The last time I was in Germany was in 2006. Berlin’s bushes were sculpted into soccer balls, the World Cup was playing on big screens outdoors, and Italy’s win didn’t go over well. (It didn’t go over well at all.)
I thought it might be nice to return to Berlin now that I’m not 19 anymore, or to visit Munich because people are always raving about it. But I don’t speak German, I can’t drink beer, and I run to Mediterranean every chance I get, so no plans to return to Germany were in the works.
But in May I found myself cruising down the Rhine and Duolingoing in German (“Die Frau isst ein apfel. Der Hund trinkt Wasser”) and it was pretty great! Here’s a look at six German towns we visited along the way.
We started and ended in Cologne, and I was pleasantly surprised. This city has its own personality – cool, down to earth, a little grungy, with a good measure of hipster thrown in. The highlights were dinner at Ludwig im Museum, visiting the artsy hipster neighborhood around Brüssler Platz, and the gargantuan gothic cathedral.
At first I thought it was weird that we only had a few hours to explore Boppard, but then I saw it and I understood. It’s adorable and tiny. The path along the Rhine is lovely!
Kehl (sounds like the trendy leafy green) is probably not somewhere you’d go on purpose. But it’s right across the Rhine from Strasbourg, so it’s a prime docking point. I walked across the bridge just to go to a French pharmacy (because I need Actifed!) and I was so excited to be able to communicate again.
Breisach seems like an ordinary charming little fairytale German town. I might have found it boring, but I got to stroll around and peek into little gardens with my mom. Then we bought a red cow and sorbet, which I successfully ordered in German (that kind of makes it sound like I have German skills, which is mostly a lie, but hey, we got the sorbet didn’t we?)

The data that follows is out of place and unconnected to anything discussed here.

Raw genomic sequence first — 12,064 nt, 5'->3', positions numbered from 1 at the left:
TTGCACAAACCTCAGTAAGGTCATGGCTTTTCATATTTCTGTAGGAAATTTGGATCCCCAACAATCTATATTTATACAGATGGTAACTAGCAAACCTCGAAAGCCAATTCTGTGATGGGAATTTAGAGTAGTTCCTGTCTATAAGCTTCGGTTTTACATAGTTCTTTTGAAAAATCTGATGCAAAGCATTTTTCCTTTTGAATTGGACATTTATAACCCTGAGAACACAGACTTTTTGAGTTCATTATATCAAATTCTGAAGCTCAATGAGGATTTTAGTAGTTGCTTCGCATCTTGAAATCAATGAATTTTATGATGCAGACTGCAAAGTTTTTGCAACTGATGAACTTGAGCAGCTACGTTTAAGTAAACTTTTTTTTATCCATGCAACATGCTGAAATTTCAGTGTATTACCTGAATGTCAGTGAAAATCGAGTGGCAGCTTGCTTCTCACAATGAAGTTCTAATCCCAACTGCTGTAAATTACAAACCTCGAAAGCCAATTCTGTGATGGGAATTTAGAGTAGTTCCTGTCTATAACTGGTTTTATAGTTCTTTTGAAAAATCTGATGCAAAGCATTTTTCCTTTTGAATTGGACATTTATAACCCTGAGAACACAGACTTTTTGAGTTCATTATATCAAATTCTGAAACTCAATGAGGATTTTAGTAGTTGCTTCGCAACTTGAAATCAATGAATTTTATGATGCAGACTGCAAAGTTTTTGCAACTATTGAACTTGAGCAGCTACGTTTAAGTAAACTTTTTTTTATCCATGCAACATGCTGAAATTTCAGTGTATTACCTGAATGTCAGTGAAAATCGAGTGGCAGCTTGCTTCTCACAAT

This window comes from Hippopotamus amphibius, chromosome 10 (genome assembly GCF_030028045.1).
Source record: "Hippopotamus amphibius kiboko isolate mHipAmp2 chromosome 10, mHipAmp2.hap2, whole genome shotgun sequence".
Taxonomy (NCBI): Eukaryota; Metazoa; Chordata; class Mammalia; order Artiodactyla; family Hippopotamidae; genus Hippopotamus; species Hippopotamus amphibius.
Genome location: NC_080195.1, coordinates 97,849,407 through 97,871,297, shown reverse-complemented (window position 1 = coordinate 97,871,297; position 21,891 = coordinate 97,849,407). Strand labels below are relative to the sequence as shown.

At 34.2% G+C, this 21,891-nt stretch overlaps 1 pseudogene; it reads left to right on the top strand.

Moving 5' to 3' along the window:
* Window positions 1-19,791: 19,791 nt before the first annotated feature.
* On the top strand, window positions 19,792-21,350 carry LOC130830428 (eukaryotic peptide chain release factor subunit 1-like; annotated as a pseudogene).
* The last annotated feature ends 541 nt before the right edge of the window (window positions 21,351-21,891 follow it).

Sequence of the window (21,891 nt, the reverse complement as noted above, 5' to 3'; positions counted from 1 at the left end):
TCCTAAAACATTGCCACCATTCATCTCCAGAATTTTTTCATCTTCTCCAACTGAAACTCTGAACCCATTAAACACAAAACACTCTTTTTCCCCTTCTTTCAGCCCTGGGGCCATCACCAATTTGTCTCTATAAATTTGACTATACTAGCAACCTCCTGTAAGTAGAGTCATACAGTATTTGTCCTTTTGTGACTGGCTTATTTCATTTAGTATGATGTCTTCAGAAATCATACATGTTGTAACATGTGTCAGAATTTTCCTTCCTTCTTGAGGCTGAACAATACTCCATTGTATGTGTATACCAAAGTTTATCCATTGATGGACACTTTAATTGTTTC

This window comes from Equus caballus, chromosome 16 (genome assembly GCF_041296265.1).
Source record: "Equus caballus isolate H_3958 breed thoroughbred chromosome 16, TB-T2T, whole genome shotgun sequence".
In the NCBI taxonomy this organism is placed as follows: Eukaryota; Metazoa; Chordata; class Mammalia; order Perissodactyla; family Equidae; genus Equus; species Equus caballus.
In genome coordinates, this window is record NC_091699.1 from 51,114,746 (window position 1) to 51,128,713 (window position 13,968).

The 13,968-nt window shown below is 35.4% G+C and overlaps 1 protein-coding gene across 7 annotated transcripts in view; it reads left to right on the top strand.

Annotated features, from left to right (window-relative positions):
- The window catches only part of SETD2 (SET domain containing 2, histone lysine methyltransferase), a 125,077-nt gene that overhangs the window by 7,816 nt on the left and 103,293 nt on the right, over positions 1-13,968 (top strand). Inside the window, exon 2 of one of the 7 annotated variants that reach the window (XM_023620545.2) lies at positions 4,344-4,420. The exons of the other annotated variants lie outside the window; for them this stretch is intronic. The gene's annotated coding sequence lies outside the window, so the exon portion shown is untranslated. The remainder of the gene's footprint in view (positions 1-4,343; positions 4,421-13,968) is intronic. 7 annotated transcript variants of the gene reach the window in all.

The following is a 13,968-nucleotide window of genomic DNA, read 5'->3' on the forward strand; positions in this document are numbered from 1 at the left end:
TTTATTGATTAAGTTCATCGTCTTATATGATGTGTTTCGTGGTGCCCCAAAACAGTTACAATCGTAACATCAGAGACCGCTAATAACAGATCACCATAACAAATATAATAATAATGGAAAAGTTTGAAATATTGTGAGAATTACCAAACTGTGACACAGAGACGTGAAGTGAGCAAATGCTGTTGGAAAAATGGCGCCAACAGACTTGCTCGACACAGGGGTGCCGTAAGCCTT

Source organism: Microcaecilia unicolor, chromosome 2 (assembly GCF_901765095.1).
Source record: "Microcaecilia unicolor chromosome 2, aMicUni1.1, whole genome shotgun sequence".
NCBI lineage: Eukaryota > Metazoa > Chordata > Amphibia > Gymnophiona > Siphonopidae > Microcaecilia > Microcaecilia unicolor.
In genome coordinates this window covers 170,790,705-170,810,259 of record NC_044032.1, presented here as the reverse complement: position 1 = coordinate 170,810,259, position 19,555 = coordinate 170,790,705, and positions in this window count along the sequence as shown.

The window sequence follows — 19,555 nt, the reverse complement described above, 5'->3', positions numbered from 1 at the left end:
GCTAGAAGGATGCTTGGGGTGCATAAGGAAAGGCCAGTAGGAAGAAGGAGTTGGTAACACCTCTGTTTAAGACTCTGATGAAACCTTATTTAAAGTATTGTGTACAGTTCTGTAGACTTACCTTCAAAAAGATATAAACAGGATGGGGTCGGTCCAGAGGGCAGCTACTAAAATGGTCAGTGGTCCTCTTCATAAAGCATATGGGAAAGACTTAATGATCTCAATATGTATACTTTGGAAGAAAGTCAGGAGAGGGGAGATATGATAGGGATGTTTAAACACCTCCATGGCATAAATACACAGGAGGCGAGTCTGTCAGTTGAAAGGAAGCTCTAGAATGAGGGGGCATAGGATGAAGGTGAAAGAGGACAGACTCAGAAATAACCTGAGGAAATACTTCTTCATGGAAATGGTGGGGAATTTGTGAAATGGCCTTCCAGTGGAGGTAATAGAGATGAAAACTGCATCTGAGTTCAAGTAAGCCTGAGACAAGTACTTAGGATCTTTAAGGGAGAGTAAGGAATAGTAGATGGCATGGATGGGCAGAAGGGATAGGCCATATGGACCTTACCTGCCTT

My favorite thing in Mainz was hands down the market that spilled out of the main square. Produce, gorgeous fresh flowers, wine, liquor, jam, coffee, gifts, cheese, fish, fresh prepared foods, and it wasn’t even Sunday. I also took a stroll through the cathedral, and my mom adored the Gutenburg museum. (Gutenberg Bibles omg.)
By the time we got to Koblenz, I was tired, it was chilly, and all these little towns were starting to blend together. But Koblenz still stands out in my mind (even though I sometimes forget its name) because of the Deutsches Eck, the corner (Eck) where the Rhine and the Moselle meet. It has a big statue with a horse and oh so many flags. We also visited Schlossgarten and Schlossvorplatz, which Wikipedia tells me are the grounds of the electoral palace. All I noticed at the time was pretty flowers and crunchy gravel. No, but seriously, Koblenz was nice. If I ever go back, which I probably won’t, I would take the gondola up the hill and watch the sunset.
Vielen Dank to my parents for some classy bonding time on the Rhine!
What’s your favorite city in Germany?